Body and Interior
The body on the flatfender is fiberglass, but it still retains the original look. No comp-cut corners or dovetailed tub here. Unlike the original rusty tub, the steel hood and grille were able to be salvaged and are still in use. The grille was chromed and the headlights deleted to make room for a larger radiator, but the rest of the Jeep is bathed in orange with custom pinstriping. Inside, a tilt column from a Cadillac accommodates a wide range of driver heights and holds a 5-inch Auto Meter Monster Tach. Additional gauges on the aluminum dash monitor coolant temperature, transmission temperature, oil pressure, and voltage.
Safety gear is abundant, as the Anderson's Jeep's primary purpose is competition. A six-point rollcage ties into the cab mounts and surrounds the occupants, who are held in place by RCI racing buckets and Pyrotect five-point harnesses. On the driver-side door bar of the cage, a toggle switch is tied in to line-locks that have been plumbed in reverse to keep the chosen wheel open (instead of locked) when the switch is activated. The line-locks are plumbed to the two front brakes and allow the Andersons to make incredibly tight turns at speed without having to mess with any levers.
Behind the seats, an aluminum fuel cell provides weight balance and feeds the engine. A rear driveshaft hoop keeps the driver safe should a U-joint let go, while a battery disconnect switch at the rear of the cage allows the Jeep to be shut down quickly in the event of a rollover. Kent's wife Calene once rolled the Jeep years ago, but it didn't seem to cause too much harm to Calene or the flatfender, as they were both back to race the following weekend.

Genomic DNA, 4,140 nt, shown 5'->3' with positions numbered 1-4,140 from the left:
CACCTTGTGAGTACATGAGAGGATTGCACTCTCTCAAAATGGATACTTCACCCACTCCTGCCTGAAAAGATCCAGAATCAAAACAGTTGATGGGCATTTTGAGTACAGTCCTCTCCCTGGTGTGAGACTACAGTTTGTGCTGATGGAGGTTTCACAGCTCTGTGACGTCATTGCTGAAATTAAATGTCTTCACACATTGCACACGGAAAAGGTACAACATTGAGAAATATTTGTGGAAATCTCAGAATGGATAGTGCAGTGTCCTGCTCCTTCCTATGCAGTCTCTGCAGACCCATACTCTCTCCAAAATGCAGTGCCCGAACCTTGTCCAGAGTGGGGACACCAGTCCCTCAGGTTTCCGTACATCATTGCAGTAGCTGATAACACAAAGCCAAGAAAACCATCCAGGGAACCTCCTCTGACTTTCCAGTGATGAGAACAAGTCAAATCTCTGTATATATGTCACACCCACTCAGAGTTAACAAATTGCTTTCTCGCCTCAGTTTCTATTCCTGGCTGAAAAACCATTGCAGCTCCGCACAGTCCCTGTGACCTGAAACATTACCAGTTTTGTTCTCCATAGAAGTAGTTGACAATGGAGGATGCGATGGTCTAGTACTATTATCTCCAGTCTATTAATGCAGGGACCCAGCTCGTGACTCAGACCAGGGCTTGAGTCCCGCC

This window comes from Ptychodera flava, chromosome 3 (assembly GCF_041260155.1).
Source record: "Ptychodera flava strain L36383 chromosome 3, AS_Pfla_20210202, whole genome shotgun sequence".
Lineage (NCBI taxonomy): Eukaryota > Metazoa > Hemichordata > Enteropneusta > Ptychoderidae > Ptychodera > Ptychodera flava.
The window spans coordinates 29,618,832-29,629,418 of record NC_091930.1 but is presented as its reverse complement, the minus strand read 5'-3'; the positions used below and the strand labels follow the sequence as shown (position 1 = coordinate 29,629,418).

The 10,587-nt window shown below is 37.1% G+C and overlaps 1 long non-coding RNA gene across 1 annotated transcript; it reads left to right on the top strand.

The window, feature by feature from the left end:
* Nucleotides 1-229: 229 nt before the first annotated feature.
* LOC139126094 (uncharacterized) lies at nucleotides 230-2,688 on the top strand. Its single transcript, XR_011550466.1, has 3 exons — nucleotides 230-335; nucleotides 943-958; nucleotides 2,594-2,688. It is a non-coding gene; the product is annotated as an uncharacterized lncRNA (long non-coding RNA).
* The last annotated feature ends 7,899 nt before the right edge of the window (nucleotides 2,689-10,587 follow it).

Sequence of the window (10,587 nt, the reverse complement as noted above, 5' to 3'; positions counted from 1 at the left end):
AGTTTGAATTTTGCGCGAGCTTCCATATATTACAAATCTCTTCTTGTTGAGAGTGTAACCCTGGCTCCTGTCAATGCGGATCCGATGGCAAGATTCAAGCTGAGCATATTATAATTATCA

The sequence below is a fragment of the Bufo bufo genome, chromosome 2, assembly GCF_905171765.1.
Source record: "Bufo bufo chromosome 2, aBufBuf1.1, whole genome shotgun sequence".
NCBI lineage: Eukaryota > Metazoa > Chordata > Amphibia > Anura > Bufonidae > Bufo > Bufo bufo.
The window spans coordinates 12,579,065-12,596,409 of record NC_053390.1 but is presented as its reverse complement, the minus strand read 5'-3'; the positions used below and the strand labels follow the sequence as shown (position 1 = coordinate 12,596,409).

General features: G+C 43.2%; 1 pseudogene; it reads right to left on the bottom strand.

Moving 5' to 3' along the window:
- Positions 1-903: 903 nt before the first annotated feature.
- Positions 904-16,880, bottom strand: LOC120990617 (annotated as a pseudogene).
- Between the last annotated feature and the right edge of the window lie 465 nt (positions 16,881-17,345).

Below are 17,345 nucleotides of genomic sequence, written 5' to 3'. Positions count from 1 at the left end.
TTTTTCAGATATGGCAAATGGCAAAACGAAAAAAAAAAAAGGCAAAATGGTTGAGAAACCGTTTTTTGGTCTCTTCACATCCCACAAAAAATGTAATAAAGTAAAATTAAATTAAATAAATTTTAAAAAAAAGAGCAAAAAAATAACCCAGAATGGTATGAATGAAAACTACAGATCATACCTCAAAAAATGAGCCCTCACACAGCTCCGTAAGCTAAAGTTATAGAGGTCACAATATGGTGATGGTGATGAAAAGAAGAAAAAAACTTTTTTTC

Good, Bad, and What's It For
After years of fine tuning, this flatfender accelerates and handles exceptionally well, particularly for a vehicle that is so simple. Racing the Jeep has also become a way for Kent, Calene, Jason, and Heather to spend time together over the years. Of course much of that time is spent in the tow rig, as the Jeep does not have a top or a heater (beyond what radiates from the headers). Those items would just add unneeded complexity, and a good set of insulated Carhartt coveralls seem to do the trick nicely on windy race days at the lake.
Why I Wrote This Feature
It is a flatfender with a V-8 and spikes sticking out of the tires. What more reason do I need than that? "When it stops being fun, I'll let someone else do it," he told me. I kept secretly hoping he would get tired of the Jeep and let me have it after that, but so far that hasn't happened. -Harry Wagner
Vehicle: '48 CJ-2A
Engine: Chevy 358 V-8
Transmission: Chevy TH350 Automatic
Transfer Case: Spicer 18
Suspension: Leaf springs, 2-inch lowering blocks
Axles: Dana 30 (front), Dana 44 (rear)
Wheels: Vary according to class
Tires: Vary according to class
Built For: Ice Racing with Our Gang Club